For the distraction by a cognitive task we used the well-established 1-back version of the n-back task that requires continuous updating of representations in working memory and response selection . Before starting the 1-back task, subjects were introduced to the test setting. Additionally, instructions were displayed on the screen during the 1-back task. During this task, participants sat in front of a monitor (16-inch diagonal, resolution 1024 × 768 pixel) on which a stream of 85 lower-case letters (c, h, k, m, p, s, t, w, y) was presented with a frequency of 1 Hz. The task included 10 target stimuli and 75 nontarget stimuli presented in a random order. The letters appeared one at a time and in white Arial font on a black background in the center of the screen. The size of the letters was 21% of the monitor height. Each letter was presented for 500 ms, followed by a 500 ms blank screen. The distance between the subjects’ eyes and the monitor was about 95 cm. During presentation of the blank screen, participants were instructed to report whether the letter currently on screen matched the letter presented one letter ago; they indicated their response using two separate foot switches (left foot on foot switch “1” for “the current letter was presented 1 letter ago”, right one on foot switch “2” for “the current letter was not presented 1 letter ago”). Subjects were instructed to use their feet gently enough to avoid movement artifacts, yet strong enough to activate the foot switch. The first letter was displayed on the screen ten seconds before application of the first PCES, and the last letter appeared simultaneously with the last PCES. After every block the stream of letters stopped for 9 to 12 s so that the participants had time to report the current PCES-induced pain.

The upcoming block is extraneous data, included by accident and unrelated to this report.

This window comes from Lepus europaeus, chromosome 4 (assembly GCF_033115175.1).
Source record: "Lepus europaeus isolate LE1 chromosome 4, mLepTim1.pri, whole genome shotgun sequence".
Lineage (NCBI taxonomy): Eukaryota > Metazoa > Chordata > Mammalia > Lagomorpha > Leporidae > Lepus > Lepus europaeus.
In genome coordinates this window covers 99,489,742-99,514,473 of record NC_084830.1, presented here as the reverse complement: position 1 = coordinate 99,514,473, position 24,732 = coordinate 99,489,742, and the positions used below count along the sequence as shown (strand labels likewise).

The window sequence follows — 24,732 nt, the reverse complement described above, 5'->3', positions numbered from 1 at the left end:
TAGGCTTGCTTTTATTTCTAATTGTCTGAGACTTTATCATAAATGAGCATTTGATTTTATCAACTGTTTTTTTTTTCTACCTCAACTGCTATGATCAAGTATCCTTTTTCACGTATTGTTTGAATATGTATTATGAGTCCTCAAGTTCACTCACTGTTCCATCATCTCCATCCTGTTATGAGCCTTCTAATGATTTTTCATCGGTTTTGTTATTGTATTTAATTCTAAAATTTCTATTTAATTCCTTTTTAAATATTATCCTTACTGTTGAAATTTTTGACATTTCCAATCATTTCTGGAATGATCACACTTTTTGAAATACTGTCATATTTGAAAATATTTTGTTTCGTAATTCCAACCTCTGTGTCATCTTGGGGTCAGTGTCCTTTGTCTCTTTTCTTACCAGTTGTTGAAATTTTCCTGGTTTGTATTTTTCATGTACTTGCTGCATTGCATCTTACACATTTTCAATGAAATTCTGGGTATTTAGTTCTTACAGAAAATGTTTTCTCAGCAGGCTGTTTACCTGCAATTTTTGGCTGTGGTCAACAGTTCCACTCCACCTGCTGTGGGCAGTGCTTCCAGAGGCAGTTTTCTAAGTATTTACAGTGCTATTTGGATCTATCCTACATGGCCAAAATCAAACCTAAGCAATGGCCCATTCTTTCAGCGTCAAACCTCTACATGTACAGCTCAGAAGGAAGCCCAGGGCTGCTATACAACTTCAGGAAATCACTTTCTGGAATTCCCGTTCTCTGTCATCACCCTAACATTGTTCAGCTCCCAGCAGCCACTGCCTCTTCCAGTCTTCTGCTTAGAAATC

Analogous to the CPM assessment, the changes in PCES-induced pain intensity and PCES-evoked cortical potential were calculated each as difference and ratio between the values prior and during the intervention.
After completing the 1-back task, the subjects reported the perceived severity grade of the task and the anger felt while doing a mistake during the task as a rating on an 11-point numerical rating scale (0 = very easy task/no anger, 10 = very difficult task/very angry).
In order to exclude effects of the randomization sequence (group A and B), in terms of carry-over effect, we have performed a preliminary test, calculating the sum of the values measured in the two interventions for each subject and comparing across the two sequence groups by means of unpaired t-test, according to the experts’ recommendations . After exclusion of carry-over effects, we performed repeated measures ANOVA with PCES-induced pain and PCES-EP amplitude as dependent variables, and within-subjects factors “time” (before and during intervention) and “intervention” (CPM and distraction).
The changes of PCES-induced pain (differences) and PCES-EP-amplitudes (ratios) during CPM and distraction were compared using two-tailed paired t-tests.
Using Pearson correlation analysis, we correlated differences for PCES-induced pain to the ratios for PCES-EP amplitudes during both CPM and cognitive distraction. Additionally, we also correlated the difference for PCES-induced pain and ratios for PCES-amplitudes to the pain intensity rating of the cold water test during CPM session, and to the perceived severity grade of the 1-back task during the distraction, respectively, as well as with the PSQ-score (separately for both CPM and cognitive distraction). Due to the high number of correlations computed (n = 12), we adjusted the alpha-level for the correlations analysis using a Bonferroni-correction for multiple comparisons, resulting in a p < 0.004 for a significant correlation.
Participants and group effects
Both randomization groups A and B did not differ in their age or gender distribution. After excluding an influence of the group affiliation during randomization (sequence of CPM and distraction as intervention) on both pain intensity and amplitudes of PCES-evoked potentials data from both groups were pooled for all analyses.